It is most certainly NOT that time of year again (yet). There are still many, many warm days to come this year. But thank you from the bottom of my wool long johns for the reminder...there, got that off my chest!
Now, I can't speak to the 700c studded tires you mention, but I can speak to winter commuting in general. First, studs do nothing in snow--they're meant for ice. They don't detract from snow performance, but they don't add anything to snow performance, either, and offer nothing but weight and noise and decreased cornering traction on pavement. So, since winter road conditions change daily here, anything you try will be a compromise.
If you're mainly worried about snow, and seldom encounter ice, studs really aren't necessary. There are two schools of thought re snow commuting. Some run narrow tires to cut through it to the street, some run fat, low pressure tires to float over it. It depends on the prevailing conditions where you live. Powdery stuff, try to cut through it with skinnies--crusty stuff might be better to try and float over with fatties. Mostly pavement with occasional icy patches, run the minimal studs for low weight and rolling resistance, and a bit of security over the ice.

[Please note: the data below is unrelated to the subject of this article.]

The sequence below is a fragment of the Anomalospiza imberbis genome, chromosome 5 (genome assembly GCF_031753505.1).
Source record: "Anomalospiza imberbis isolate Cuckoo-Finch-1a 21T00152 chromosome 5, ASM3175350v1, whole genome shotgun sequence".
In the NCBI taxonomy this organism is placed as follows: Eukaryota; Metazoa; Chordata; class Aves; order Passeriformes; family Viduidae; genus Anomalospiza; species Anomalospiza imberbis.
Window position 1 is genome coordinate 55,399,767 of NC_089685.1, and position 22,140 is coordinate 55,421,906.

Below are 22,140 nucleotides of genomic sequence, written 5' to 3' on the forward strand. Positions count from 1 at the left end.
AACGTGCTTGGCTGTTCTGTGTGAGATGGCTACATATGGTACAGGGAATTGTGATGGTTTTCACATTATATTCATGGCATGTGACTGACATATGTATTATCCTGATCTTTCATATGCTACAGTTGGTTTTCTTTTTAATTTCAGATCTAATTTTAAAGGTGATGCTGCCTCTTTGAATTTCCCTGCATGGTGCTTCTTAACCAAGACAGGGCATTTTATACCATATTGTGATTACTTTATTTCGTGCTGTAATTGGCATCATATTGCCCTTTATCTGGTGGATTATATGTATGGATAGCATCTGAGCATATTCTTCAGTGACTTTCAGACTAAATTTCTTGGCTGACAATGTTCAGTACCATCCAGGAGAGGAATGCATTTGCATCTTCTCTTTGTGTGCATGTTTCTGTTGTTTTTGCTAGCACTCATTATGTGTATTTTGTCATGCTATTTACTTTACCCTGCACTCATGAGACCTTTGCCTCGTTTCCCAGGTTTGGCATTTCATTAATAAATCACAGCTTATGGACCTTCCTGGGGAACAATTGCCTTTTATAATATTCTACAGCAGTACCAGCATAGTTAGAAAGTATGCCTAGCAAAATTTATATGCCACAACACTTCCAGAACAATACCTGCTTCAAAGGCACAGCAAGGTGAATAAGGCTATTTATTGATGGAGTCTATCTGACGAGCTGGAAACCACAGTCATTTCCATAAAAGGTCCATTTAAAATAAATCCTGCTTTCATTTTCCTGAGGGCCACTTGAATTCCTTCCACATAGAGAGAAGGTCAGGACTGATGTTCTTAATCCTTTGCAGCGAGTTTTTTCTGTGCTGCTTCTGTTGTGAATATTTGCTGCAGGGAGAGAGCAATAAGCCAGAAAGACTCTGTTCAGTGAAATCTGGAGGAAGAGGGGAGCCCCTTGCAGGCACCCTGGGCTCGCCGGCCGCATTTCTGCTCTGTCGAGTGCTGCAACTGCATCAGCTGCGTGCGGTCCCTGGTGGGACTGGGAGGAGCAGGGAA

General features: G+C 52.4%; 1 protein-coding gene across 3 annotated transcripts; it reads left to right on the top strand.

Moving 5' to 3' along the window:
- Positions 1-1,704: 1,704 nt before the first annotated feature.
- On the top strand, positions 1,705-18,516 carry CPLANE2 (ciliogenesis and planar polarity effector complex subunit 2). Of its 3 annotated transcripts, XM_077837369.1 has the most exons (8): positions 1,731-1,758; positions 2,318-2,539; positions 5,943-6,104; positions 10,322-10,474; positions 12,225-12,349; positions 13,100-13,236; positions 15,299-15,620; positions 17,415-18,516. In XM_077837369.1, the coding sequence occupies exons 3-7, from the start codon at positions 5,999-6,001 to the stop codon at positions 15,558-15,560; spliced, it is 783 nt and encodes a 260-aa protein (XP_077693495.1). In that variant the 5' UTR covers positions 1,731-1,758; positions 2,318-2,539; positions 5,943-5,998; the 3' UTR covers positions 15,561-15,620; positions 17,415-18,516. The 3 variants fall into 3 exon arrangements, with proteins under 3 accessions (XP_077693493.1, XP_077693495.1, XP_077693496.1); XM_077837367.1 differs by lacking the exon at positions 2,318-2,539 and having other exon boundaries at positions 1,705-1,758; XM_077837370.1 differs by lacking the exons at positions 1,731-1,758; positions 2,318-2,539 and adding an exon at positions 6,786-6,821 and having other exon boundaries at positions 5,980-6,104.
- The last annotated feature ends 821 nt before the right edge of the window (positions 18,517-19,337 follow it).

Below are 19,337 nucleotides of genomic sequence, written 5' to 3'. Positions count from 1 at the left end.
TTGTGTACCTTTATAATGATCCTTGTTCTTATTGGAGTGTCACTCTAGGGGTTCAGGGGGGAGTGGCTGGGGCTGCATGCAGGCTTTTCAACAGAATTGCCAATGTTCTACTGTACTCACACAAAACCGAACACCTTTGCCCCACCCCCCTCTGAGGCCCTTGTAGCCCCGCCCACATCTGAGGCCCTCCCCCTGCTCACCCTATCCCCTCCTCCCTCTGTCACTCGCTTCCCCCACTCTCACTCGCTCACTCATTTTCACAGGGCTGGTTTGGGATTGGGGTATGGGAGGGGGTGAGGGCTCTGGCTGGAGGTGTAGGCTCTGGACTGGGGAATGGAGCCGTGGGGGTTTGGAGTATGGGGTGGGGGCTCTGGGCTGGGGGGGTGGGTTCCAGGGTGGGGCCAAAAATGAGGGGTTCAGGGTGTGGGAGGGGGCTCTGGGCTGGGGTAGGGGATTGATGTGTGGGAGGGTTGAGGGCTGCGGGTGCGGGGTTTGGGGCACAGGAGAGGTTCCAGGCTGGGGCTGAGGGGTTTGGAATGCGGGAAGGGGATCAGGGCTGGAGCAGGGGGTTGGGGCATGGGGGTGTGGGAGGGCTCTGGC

I've run Mount and Ground studded 26er's on my commuters the last couple of winters and they've been ok. Fat, aggressive knobbies worked as well or better seasons past in snow, but the occasional icy patch encouraged me to switch to the studded tires. Skinny slicks work well in light, powdery stuff. It's really a crap shoot at least some days every winter! I only live two miles from work, so sometimes I just walk or even cross country ski.
Have you read Peter White's studded tire essay? It's pretty informative: http://www.peterwhitecycles.com/studdedtires.asp
And if you find the perfect tire for all winter conditions, pleas post up!
Sometimes the squeaky wheel gets replaced.